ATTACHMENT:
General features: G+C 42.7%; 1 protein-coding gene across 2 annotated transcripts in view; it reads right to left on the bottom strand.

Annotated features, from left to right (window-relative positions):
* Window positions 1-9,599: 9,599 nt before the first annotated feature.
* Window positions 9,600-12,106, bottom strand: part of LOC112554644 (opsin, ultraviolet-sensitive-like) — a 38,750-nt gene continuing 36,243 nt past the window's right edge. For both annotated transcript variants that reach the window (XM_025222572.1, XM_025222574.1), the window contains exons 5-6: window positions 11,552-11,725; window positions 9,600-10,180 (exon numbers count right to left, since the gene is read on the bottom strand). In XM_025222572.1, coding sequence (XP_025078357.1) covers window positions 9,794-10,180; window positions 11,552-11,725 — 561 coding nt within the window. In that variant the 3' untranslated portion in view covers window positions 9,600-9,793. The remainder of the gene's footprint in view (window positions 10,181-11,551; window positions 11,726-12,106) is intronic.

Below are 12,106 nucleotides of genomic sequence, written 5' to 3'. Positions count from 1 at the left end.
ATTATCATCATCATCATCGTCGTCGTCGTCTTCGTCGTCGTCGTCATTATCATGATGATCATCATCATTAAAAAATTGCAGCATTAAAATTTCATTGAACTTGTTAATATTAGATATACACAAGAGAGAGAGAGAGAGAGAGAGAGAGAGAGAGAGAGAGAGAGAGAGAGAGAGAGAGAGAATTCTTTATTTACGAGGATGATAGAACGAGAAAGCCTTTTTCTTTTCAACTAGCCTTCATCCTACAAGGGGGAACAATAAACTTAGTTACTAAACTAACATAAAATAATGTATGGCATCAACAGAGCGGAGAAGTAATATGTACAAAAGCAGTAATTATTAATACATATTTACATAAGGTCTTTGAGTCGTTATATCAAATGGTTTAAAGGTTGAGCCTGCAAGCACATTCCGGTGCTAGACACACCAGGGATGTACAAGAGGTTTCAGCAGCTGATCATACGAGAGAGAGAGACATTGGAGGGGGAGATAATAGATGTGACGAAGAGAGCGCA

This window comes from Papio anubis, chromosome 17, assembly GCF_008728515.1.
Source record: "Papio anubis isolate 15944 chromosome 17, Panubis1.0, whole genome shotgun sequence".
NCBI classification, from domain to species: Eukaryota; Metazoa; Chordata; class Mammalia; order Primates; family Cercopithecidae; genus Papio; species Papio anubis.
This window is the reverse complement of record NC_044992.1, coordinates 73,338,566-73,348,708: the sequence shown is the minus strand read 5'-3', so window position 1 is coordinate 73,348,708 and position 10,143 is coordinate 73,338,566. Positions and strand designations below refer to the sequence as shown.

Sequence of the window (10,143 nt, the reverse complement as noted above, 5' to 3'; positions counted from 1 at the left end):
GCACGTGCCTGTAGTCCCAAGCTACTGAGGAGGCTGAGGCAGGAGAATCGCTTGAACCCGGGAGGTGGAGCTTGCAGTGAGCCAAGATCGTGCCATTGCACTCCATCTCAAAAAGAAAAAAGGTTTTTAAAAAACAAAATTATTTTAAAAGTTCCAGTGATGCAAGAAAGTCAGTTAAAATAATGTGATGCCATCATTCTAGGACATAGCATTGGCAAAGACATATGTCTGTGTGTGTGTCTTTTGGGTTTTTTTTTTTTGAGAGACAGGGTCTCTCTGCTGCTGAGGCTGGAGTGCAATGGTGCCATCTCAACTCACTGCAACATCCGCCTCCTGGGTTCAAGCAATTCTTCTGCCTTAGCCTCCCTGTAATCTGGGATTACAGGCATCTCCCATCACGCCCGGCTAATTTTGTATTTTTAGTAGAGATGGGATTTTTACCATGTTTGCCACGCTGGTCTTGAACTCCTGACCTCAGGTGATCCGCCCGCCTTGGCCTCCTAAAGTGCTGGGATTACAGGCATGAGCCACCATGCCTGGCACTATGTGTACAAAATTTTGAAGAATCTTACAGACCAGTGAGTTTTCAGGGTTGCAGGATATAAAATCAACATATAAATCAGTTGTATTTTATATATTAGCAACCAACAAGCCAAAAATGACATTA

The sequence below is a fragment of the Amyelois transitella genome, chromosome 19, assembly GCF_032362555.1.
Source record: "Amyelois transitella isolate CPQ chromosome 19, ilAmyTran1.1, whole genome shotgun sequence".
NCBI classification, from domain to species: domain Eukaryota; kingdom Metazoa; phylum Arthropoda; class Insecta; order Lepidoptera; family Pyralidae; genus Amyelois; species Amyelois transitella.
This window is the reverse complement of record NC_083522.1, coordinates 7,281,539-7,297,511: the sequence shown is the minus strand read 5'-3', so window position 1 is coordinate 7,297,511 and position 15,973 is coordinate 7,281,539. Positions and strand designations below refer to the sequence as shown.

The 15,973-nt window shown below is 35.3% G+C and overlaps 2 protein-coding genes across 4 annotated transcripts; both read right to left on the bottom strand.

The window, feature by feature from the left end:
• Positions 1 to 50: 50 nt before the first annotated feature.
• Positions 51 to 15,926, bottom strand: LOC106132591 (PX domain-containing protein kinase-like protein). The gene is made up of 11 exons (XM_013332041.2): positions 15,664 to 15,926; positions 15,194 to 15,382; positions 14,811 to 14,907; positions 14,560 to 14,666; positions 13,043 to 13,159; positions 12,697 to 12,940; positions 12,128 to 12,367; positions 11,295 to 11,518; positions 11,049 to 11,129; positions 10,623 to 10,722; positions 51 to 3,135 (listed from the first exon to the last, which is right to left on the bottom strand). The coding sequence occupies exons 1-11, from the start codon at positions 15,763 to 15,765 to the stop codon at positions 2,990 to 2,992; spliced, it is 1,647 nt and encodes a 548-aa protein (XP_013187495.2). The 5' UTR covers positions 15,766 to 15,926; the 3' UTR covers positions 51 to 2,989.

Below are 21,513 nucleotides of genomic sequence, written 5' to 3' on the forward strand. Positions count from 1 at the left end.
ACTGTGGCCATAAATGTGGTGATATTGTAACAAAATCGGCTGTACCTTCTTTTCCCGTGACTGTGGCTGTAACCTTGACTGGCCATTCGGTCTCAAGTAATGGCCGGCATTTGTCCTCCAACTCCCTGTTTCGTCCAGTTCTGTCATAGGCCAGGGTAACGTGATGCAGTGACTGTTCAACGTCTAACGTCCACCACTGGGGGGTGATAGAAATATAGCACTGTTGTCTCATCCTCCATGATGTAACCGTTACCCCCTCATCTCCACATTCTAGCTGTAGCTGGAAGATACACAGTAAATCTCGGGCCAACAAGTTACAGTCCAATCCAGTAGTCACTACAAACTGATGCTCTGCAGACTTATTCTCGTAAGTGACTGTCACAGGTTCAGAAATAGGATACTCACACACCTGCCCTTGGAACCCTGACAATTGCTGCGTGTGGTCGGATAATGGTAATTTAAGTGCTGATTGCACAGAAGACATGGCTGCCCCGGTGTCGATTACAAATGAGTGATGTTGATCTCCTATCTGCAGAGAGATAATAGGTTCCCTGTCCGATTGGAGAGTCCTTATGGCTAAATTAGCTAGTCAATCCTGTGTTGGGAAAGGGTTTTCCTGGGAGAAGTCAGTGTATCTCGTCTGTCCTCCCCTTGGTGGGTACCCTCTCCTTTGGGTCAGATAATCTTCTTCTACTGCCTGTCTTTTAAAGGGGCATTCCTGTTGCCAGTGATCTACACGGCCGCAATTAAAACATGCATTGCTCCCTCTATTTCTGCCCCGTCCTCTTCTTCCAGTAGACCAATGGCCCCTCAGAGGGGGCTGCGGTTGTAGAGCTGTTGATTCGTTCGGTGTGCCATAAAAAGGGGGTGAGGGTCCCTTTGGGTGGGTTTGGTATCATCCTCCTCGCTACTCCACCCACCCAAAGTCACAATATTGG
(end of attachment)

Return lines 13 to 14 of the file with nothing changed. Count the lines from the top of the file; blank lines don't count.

The sequence below is a fragment of the Amyelois transitella genome, chromosome 19, assembly GCF_032362555.1.
Source record: "Amyelois transitella isolate CPQ chromosome 19, ilAmyTran1.1, whole genome shotgun sequence".